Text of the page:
Clinics in chest medicine 03/2014; 35(1):39-50. · 2.51 Impact Factor
  • Richard I Carter, Robert A Stockley
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    ABSTRACT: Abstract It is increasingly recognised that new measures of disease 'activity' for COPD are required, however the relationship between markers of disease 'activity', 'severity' and 'impact' though closely linked, is poorly understood. Additionally, while change in markers of disease 'severity' (e.g. change in FEV1) may be considered a marker of disease 'activity', these quantify a single aspect of disease 'activity' in COPD rather than measuring the overall disease process and this has stimulated the search for new biomarkers of COPD that reflect the 'activity' of the disease process. The ideal biomarker of disease 'activity' would be stable with respect to time since measurement at any time point would then relate to subsequent disease progression. This would allow the influence of a therapeutic intervention to be assessed early, facilitating both phase 2 and 3 clinical trials. Although a number of potential biomarkers of COPD disease 'activity' have been studied, to date none have been shown to conclusively relate to disease progression and the stability of underlying disease 'activity' therefore requires further consideration. Interestingly, while the variability of disease 'activity' of COPD is rarely mentioned in the current literature, and there is uncertainty whether 'activity' is constant or highly variable, there are clues from available data as discussed in the current article. Finally we consider how markers of disease 'activity', 'severity' and 'impact' may relate, which is of utmost importance in the ongoing search for new biomarkers in COPD and a greater understanding of the pathogenesis of the disease process.
    COPD Journal of Chronic Obstructive Pulmonary Disease 02/2014; · 2.31 Impact Factor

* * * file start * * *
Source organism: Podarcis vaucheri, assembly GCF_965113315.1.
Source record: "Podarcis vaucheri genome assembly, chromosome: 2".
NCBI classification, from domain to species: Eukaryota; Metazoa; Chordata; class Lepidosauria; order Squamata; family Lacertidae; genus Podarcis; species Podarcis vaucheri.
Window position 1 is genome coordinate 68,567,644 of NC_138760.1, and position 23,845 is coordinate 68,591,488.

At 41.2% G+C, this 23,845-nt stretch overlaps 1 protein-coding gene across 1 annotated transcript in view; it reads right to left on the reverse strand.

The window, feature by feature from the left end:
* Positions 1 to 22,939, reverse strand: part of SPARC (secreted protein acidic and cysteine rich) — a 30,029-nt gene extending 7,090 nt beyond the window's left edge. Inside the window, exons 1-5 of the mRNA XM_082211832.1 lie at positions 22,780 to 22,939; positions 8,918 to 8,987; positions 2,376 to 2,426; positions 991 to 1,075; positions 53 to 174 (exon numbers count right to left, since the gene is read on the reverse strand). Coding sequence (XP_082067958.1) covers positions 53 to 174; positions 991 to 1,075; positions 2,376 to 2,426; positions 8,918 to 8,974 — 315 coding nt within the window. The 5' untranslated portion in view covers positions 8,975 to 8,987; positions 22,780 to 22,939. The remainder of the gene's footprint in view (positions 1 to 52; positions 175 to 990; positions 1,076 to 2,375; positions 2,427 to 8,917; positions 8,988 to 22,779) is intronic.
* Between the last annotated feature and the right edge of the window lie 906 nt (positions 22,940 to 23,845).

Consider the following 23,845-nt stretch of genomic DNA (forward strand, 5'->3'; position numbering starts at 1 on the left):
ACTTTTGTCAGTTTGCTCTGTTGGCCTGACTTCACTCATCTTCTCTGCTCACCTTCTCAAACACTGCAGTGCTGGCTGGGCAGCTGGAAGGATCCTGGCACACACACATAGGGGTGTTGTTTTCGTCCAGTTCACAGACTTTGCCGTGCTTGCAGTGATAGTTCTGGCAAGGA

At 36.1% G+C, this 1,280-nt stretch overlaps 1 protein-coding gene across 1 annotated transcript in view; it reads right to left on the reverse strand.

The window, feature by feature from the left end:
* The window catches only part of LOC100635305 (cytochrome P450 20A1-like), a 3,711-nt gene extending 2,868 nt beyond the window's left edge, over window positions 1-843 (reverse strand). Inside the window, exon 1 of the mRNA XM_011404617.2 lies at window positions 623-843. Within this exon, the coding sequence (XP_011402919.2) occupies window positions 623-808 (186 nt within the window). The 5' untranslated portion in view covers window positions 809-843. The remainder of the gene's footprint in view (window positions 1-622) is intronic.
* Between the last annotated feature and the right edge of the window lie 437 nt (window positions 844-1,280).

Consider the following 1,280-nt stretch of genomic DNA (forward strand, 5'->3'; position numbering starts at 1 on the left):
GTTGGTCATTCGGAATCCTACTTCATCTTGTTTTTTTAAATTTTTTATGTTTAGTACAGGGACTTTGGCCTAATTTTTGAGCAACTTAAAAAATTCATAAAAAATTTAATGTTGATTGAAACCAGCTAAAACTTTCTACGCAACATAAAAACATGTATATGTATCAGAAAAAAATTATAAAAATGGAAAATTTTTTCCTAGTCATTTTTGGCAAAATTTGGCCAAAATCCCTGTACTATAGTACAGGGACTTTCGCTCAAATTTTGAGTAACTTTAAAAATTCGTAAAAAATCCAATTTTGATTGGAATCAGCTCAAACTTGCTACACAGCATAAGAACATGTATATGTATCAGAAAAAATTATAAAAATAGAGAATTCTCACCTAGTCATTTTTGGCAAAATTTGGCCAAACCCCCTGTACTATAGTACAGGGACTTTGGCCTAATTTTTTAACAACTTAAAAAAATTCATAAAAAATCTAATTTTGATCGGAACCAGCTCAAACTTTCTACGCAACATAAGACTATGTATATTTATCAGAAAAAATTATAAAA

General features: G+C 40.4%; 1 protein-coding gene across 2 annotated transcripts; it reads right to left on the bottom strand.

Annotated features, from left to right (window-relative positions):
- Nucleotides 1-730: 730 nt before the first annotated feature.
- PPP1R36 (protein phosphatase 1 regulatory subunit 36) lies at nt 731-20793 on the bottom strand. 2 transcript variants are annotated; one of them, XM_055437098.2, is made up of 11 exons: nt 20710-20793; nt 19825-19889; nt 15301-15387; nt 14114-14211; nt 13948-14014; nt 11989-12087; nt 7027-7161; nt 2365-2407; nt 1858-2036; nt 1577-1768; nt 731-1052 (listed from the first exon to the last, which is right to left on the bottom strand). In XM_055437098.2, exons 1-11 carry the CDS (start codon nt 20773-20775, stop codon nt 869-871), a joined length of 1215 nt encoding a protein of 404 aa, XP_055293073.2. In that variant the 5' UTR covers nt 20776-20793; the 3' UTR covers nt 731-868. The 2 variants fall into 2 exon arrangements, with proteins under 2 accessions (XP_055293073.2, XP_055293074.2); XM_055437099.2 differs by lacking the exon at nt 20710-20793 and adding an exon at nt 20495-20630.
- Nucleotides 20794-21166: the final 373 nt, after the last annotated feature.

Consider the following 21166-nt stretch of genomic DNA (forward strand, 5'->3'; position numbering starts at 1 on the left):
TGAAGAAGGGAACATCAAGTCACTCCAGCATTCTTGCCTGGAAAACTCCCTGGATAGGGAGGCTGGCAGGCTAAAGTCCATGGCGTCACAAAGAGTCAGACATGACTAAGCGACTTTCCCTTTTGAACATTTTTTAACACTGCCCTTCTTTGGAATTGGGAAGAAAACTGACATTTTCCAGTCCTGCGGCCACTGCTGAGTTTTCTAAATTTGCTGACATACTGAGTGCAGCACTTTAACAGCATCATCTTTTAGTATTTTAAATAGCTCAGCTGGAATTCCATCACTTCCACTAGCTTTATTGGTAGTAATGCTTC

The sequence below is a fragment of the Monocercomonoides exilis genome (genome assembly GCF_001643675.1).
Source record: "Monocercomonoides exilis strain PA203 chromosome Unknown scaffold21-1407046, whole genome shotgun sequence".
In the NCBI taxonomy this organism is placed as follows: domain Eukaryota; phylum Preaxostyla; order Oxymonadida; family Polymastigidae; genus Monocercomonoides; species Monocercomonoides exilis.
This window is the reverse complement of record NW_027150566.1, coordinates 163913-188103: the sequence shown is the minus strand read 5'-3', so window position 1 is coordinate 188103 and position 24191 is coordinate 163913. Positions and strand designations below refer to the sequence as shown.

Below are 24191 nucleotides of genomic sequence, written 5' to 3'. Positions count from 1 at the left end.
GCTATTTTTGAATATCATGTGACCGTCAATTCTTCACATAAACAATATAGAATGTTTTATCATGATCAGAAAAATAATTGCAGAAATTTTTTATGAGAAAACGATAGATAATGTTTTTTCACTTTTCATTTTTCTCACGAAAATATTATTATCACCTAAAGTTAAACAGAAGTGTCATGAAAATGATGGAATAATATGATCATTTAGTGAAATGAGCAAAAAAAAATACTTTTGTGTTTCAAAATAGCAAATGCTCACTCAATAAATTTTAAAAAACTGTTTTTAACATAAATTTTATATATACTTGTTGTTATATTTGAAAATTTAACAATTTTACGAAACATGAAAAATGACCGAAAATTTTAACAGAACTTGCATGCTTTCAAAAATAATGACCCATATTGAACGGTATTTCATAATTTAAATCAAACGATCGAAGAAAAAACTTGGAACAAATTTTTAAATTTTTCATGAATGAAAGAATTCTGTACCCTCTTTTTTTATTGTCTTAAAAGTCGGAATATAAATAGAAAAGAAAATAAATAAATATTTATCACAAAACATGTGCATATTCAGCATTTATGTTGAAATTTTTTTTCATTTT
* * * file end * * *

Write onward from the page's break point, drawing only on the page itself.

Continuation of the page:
• Robert A Stockley, Helen Ward, Alice M Turner
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    ABSTRACT: ABSTRACT (N=212) Phenotypic differences in physiological, radiological and clinical characteristics are increasingly recognised in COPD. The factors associated with alpha-1-antitrypsin deficiency (A1AD) physiological phenotypes and how they progress with time have yet to be explained.530 PiZZ A1AD patients were studied; 255 of whom had ≥3 years data for longitudinal analysis. Patients were categorized into 4 groups using lower limits of normal for Kco and post-bronchodilator FEV1/FVC ratio. Group comparisons were undertaken for demographic, clinical, physiological, health status, survival and CT data.Groups with normal lung function or isolated gas transfer defect had the lowest smoking history, least emphysema and best health status. The group with airflow obstruction alone (AO) had a greater smoking history, more emphysema and worse health status compared to the normal group. The group with combined airflow obstruction and gas transfer defect were the worst. The group with AO alone had a faster subsequent decline in Kco than the normal group (p=0.002) and the group with both AO and reduced gas transfer (p<0.001) and were more likely to change group with time (62% moving to group B). Lower baseline Kco and male sex predicted 89% of the movement to the group with both physiological abnormalities.There are distinct physiological phenotypes in A1AD with differing demographic features that relate to progression.
    Chest 02/2014; · 5.85 Impact Factor
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    Robert A Stockley